Yucatecan cuisine

The Yucatecan gastronomy is an example of the European influence among the pre-Hispanic cultures. The mix of regional ingredients with some from other countries is common among the recipes. The cuisine from Yucatan has evolved through time, with different techniques and the special touch of each village.

Mayan legacy

The ancient cultures in America used corn as their food base. The Mayans in Yucatan cultivated beans, zucchinis for its seeds, Chaya leaves, habanero pepper, and achiote spice.

The foreign influence

The Yucatan food received influence from Europe and Asia through different ingredients and techniques but keeping its pre-Hispanic roots. From the East arrived garlic, orange, hams, and sausages, while from Europe came lettuce and pork, which is the main ingredient in the Yucatecan gastronomy.

Mayan chocolate

The pre-Hispanic cultures considered cocoa beans as an essential ingredient. They used them as currency in their popular markets. Different villages in the Yucatan Peninsula still prepare Mayan chocolate using the ancient techniques, and is delicious!

The habanero pepper

Es uno de los elementos básicos para acompañar la comida yucateca. Existen de muchos colores: verdes, naranjas, rojos e incluso morados. Aunque tienen un sabor muy particular e intenso picor, para muchos resulta imprescindible para acompañar unos tacos de cochinita pibil, un taco de lomitos o un sabroso salbute.

Cochinita pibil

Cochinita pibil is perhaps the most famous dish in the Yucatecan gastronomy. According to the traditional recipe, it is cooked in an earth oven and wrap with plantain leaves and several spices that include a variety of peppers, sour orange, and achiote which is known as recado in Yucatan. The best way to taste the cochinita pibil is with tortillas and refried beans; the tacos must have a salsa of chopped-red onion with lime and habanero pepper.

Poc chuc

The Poc Chuc is well-known between the villages of Yucatan. Thin fillets of pork are marinated with ground peppers and sour orange juice. The traditional cooking is on a charcoal grill with hand-made tortillas and a delicious salsa made out with tomatoes, onion, and cilantro.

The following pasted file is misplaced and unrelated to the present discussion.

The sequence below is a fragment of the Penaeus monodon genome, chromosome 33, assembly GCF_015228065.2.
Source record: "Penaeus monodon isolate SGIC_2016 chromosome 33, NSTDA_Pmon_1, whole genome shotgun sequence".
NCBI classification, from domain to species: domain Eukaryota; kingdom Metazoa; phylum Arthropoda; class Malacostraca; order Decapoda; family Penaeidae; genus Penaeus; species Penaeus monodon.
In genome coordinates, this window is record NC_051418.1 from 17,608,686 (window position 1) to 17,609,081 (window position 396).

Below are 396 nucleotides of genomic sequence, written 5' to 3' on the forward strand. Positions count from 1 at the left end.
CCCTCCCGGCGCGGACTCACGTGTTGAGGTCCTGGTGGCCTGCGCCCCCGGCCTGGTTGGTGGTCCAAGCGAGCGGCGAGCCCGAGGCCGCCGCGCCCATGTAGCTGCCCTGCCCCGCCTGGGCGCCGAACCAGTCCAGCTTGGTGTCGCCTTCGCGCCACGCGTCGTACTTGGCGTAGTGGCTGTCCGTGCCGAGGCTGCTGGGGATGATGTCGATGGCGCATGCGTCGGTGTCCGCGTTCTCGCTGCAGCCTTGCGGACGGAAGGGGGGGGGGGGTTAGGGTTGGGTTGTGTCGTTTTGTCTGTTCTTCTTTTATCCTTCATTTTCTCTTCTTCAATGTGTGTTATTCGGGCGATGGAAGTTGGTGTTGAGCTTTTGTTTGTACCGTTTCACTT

Lomitos from Valladolid

This dish is typical from the Magic Town of Valladolid. It is prepared with pork loin cut into small cubes slowly cooked in chicken broth and fat until the liquid reduces. Then, add tomato puree and chopped hard-boiled eggs to be eaten in tacos.

Relleno negro

This stew is low-fire cooked with different spices that turn it into black and similar to the mole, although less dense. The relleno negro can be prepared with chicken, turkey or pork, and is a delicacy in the Yucatan Peninsula.

Lime Soup

The Lime Soup is a tradition at Yucatan. Its preparation has chicken broth as a base, along with small pieces of tortilla chips. The twist consists of being cooked with some sweet and sour limes from this region, and a final touch of habanero pepper salsa.

Panuchos and salbutes

The classic snacks at Yucatan are the panuchos and salbutes and can have chicken, turkey, traditional black stew or cochinita pibil on top. The panuchos are cooked with a corn tortilla stuffed with mashed beans; then fry them on a pan to later served with shredded lettuce, red onion, and avocado. The salbutes are similar but with a thicker and softer tortilla without being stuffed.

Motuleños Eggs

This breakfast dish is famous throughout Mexico and is prepared with fried eggs over a tortilla toast with black refried beans. The Motuleños eggs come with homemade, tomato sauce and peas, chopped ham, and shredded cheese on top.

The pibipollo tamale

This tamale is prepared during the Hanal Pixán or Day of the Dead celebration. It is also known as mukbil pollo or mucbipollo, depending on the cooking technique. The traditional way is a kiln in earth pit; it is stuffed with chicken or pork with spices, and wrap in banana leaf.

Xtabentún Liquor

This traditional liquor from Yucatan is an excellent digestive drink with a sweet taste. It has a flavor that resembles anisette with a touch of honey since it is made out with the Xtabentún flower nectar. Plus, this blossom is related to the Mayan story of Xtabay.